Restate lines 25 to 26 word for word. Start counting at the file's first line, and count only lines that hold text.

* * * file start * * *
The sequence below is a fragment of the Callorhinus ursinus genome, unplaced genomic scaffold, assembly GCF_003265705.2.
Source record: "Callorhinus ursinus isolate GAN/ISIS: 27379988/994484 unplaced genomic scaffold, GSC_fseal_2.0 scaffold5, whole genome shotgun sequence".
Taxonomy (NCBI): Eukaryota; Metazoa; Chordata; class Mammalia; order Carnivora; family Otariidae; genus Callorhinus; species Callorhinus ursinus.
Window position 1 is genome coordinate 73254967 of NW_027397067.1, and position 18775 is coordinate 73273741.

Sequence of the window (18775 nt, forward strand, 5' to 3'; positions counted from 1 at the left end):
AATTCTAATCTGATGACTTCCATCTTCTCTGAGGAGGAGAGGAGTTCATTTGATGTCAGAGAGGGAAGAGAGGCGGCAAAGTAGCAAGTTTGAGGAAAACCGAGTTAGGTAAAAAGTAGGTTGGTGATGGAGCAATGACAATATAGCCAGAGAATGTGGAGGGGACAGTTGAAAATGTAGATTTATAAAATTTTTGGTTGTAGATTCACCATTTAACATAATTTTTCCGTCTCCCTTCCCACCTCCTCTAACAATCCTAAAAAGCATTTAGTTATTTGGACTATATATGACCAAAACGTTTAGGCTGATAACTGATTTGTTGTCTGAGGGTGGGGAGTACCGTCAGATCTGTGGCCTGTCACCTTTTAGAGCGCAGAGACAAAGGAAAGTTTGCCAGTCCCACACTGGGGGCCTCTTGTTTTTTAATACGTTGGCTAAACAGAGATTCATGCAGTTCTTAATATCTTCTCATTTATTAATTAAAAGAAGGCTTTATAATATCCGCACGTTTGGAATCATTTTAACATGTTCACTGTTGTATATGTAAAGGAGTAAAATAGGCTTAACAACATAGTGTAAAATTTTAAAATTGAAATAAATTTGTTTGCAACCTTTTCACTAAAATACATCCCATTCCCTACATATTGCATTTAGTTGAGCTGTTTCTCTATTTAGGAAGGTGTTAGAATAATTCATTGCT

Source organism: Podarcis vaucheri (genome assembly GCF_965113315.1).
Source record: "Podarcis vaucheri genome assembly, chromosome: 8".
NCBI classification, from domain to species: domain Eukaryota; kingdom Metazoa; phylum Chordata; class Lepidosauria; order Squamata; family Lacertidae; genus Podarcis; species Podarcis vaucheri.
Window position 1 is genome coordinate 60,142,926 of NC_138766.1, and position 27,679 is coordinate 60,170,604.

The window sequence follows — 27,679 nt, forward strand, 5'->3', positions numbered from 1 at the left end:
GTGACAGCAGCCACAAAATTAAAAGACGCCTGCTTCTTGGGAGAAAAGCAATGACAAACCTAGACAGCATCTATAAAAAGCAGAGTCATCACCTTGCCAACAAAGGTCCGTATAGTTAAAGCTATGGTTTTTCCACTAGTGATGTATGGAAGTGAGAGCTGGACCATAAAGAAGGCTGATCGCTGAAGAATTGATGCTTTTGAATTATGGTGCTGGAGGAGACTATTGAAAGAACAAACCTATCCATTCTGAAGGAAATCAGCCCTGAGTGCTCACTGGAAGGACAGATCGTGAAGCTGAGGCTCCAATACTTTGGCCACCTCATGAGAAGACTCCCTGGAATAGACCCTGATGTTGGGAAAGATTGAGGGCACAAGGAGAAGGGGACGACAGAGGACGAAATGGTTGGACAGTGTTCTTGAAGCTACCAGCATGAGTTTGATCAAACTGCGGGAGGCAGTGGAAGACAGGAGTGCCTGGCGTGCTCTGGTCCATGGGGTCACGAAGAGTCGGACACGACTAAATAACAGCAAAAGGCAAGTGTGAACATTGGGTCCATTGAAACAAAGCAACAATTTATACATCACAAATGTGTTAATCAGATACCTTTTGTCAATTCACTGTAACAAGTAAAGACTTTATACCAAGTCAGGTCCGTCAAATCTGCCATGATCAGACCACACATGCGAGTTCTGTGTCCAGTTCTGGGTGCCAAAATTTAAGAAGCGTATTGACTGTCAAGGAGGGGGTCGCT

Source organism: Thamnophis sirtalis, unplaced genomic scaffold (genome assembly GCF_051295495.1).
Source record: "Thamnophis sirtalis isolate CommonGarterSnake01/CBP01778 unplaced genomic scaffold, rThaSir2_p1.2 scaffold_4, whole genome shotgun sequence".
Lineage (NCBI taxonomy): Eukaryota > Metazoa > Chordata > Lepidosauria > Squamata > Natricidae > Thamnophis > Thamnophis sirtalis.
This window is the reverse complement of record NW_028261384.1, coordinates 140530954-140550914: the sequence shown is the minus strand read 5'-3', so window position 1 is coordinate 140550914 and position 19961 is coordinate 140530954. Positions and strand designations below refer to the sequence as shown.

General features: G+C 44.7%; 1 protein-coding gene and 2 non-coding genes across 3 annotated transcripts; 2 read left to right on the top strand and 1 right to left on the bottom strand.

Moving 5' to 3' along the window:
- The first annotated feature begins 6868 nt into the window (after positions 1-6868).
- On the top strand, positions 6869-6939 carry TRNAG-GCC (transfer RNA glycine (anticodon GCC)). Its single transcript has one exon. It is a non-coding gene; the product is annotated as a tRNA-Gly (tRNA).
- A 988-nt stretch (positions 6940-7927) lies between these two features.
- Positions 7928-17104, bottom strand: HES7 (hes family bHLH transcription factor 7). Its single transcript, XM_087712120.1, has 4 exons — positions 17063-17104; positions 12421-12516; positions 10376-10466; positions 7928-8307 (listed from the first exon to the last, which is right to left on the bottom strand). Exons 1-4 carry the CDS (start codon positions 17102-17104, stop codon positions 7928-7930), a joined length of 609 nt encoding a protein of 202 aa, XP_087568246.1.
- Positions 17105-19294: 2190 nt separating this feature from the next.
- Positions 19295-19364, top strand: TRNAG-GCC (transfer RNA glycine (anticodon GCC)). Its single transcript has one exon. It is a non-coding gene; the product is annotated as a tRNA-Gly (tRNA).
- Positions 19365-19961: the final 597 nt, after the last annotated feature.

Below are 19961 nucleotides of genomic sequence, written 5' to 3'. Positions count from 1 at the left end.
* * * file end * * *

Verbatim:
- Positions 19365-19961: the final 597 nt, after the last annotated feature.

Below are 19961 nucleotides of genomic sequence, written 5' to 3'. Positions count from 1 at the left end.